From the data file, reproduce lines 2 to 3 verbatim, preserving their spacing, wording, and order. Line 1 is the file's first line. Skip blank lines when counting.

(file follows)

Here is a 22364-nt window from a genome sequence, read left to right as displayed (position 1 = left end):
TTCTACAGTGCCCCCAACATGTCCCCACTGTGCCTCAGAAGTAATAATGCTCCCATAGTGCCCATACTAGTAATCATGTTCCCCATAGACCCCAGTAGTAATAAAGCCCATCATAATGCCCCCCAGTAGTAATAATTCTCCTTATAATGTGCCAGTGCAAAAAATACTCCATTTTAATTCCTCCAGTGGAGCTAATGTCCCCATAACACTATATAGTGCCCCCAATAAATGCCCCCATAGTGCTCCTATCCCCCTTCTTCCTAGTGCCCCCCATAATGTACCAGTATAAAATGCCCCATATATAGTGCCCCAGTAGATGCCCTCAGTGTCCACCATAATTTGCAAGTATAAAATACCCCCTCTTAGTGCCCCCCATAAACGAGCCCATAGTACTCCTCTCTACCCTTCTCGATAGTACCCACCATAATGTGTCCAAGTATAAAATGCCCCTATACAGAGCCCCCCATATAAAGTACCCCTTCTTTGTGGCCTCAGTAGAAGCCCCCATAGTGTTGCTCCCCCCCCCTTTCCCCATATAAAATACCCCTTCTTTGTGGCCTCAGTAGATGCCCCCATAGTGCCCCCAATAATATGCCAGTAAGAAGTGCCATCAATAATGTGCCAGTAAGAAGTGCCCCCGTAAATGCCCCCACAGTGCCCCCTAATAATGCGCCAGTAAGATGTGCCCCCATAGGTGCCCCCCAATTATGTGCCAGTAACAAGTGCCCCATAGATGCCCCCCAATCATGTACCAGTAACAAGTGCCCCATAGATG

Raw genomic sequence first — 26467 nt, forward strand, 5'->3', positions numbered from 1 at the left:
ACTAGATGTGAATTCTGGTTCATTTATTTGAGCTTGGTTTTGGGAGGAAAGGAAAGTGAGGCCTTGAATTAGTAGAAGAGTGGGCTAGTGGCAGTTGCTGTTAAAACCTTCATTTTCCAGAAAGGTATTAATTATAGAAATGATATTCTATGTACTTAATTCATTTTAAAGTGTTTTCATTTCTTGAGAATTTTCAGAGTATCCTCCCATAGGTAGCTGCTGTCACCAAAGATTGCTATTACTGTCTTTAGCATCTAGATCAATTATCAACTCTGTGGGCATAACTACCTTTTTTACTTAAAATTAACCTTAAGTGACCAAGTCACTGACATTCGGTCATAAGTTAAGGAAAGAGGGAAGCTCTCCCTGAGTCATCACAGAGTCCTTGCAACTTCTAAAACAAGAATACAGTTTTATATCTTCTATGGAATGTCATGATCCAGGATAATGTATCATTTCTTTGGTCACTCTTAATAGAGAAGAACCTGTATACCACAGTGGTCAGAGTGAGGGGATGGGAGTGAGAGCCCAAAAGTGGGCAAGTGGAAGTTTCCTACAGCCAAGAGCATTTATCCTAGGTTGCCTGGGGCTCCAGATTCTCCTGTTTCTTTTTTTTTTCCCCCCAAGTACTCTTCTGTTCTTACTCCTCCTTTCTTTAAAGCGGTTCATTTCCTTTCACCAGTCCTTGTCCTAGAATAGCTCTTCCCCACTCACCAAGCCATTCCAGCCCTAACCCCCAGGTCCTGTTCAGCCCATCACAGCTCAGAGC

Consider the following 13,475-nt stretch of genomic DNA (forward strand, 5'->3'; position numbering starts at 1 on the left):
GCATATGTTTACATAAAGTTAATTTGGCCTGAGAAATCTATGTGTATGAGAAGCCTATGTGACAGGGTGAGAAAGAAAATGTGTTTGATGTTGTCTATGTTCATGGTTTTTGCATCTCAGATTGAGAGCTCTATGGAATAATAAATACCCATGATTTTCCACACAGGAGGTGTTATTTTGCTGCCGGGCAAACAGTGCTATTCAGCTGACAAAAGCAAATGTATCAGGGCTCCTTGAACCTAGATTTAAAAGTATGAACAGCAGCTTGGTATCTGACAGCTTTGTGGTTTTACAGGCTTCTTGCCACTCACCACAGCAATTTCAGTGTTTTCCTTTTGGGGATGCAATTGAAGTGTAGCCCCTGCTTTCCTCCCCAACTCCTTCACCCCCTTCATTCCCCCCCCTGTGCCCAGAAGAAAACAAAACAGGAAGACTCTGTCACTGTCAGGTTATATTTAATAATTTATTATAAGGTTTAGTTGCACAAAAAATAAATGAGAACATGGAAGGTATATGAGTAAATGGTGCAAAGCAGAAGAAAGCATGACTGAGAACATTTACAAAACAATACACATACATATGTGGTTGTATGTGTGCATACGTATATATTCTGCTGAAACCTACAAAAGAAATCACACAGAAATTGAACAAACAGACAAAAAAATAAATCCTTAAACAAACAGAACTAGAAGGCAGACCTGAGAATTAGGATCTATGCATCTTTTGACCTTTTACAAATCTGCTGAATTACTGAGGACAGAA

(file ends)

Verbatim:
TTCTACAGTGCCCCCAACATGTCCCCACTGTGCCTCAGAAGTAATAATGCTCCCATAGTGCCCATACTAGTAATCATGTTCCCCATAGACCCCAGTAGTAATAAAGCCCATCATAATGCCCCCCAGTAGTAATAATTCTCCTTATAATGTGCCAGTGCAAAAAATACTCCATTTTAATTCCTCCAGTGGAGCTAATGTCCCCATAACACTATATAGTGCCCCCAATAAATGCCCCCATAGTGCTCCTATCCCCCTTCTTCCTAGTGCCCCCCATAATGTACCAGTATAAAATGCCCCATATATAGTGCCCCAGTAGATGCCCTCAGTGTCCACCATAATTTGCAAGTATAAAATACCCCCTCTTAGTGCCCCCCATAAACGAGCCCATAGTACTCCTCTCTACCCTTCTCGATAGTACCCACCATAATGTGTCCAAGTATAAAATGCCCCTATACAGAGCCCCCCATATAAAGTACCCCTTCTTTGTGGCCTCAGTAGAAGCCCCCATAGTGTTGCTCCCCCCCCCTTTCCCCATATAAAATACCCCTTCTTTGTGGCCTCAGTAGATGCCCCCATAGTGCCCCCAATAATATGCCAGTAAGAAGTGCCATCAATAATGTGCCAGTAAGAAGTGCCCCCGTAAATGCCCCCACAGTGCCCCCTAATAATGCGCCAGTAAGATGTGCCCCCATAGGTGCCCCCCAATTATGTGCCAGTAACAAGTGCCCCATAGATGCCCCCCAATCATGTACCAGTAACAAGTGCCCCATAGATG

Raw genomic sequence first — 26467 nt, forward strand, 5'->3', positions numbered from 1 at the left: